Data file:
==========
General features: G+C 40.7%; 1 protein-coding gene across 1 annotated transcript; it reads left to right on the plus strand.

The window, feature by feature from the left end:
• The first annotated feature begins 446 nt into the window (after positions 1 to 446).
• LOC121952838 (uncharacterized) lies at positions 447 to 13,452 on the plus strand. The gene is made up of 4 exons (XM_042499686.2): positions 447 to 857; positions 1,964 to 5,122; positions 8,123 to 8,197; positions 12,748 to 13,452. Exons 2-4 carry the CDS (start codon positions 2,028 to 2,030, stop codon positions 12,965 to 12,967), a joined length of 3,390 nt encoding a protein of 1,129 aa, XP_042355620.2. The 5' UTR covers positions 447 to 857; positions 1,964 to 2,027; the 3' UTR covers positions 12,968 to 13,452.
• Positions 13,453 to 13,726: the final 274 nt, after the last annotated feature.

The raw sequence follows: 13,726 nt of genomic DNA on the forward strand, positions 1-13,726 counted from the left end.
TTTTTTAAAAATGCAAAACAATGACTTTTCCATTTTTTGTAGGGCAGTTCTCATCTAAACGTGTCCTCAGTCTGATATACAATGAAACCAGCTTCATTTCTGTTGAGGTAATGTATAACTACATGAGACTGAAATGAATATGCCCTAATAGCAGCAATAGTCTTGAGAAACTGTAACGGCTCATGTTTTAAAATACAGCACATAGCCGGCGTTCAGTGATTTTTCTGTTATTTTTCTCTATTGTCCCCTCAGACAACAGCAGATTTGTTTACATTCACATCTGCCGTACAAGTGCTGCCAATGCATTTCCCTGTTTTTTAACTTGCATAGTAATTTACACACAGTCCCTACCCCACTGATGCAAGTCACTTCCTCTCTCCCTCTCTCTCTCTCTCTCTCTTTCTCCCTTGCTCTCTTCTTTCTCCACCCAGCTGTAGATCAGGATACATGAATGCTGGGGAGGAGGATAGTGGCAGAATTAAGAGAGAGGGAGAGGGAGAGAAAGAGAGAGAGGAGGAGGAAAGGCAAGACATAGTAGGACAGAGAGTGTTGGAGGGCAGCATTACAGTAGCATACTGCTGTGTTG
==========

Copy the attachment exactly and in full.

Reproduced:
General features: G+C 40.7%; 1 protein-coding gene across 1 annotated transcript; it reads left to right on the plus strand.

The window, feature by feature from the left end:
• The first annotated feature begins 446 nt into the window (after positions 1 to 446).
• LOC121952838 (uncharacterized) lies at positions 447 to 13,452 on the plus strand. The gene is made up of 4 exons (XM_042499686.2): positions 447 to 857; positions 1,964 to 5,122; positions 8,123 to 8,197; positions 12,748 to 13,452. Exons 2-4 carry the CDS (start codon positions 2,028 to 2,030, stop codon positions 12,965 to 12,967), a joined length of 3,390 nt encoding a protein of 1,129 aa, XP_042355620.2. The 5' UTR covers positions 447 to 857; positions 1,964 to 2,027; the 3' UTR covers positions 12,968 to 13,452.
• Positions 13,453 to 13,726: the final 274 nt, after the last annotated feature.

The raw sequence follows: 13,726 nt of genomic DNA on the forward strand, positions 1-13,726 counted from the left end.
TTTTTTAAAAATGCAAAACAATGACTTTTCCATTTTTTGTAGGGCAGTTCTCATCTAAACGTGTCCTCAGTCTGATATACAATGAAACCAGCTTCATTTCTGTTGAGGTAATGTATAACTACATGAGACTGAAATGAATATGCCCTAATAGCAGCAATAGTCTTGAGAAACTGTAACGGCTCATGTTTTAAAATACAGCACATAGCCGGCGTTCAGTGATTTTTCTGTTATTTTTCTCTATTGTCCCCTCAGACAACAGCAGATTTGTTTACATTCACATCTGCCGTACAAGTGCTGCCAATGCATTTCCCTGTTTTTTAACTTGCATAGTAATTTACACACAGTCCCTACCCCACTGATGCAAGTCACTTCCTCTCTCCCTCTCTCTCTCTCTCTCTCTTTCTCCCTTGCTCTCTTCTTTCTCCACCCAGCTGTAGATCAGGATACATGAATGCTGGGGAGGAGGATAGTGGCAGAATTAAGAGAGAGGGAGAGGGAGAGAAAGAGAGAGAGGAGGAGGAAAGGCAAGACATAGTAGGACAGAGAGTGTTGGAGGGCAGCATTACAGTAGCATACTGCTGTGTTG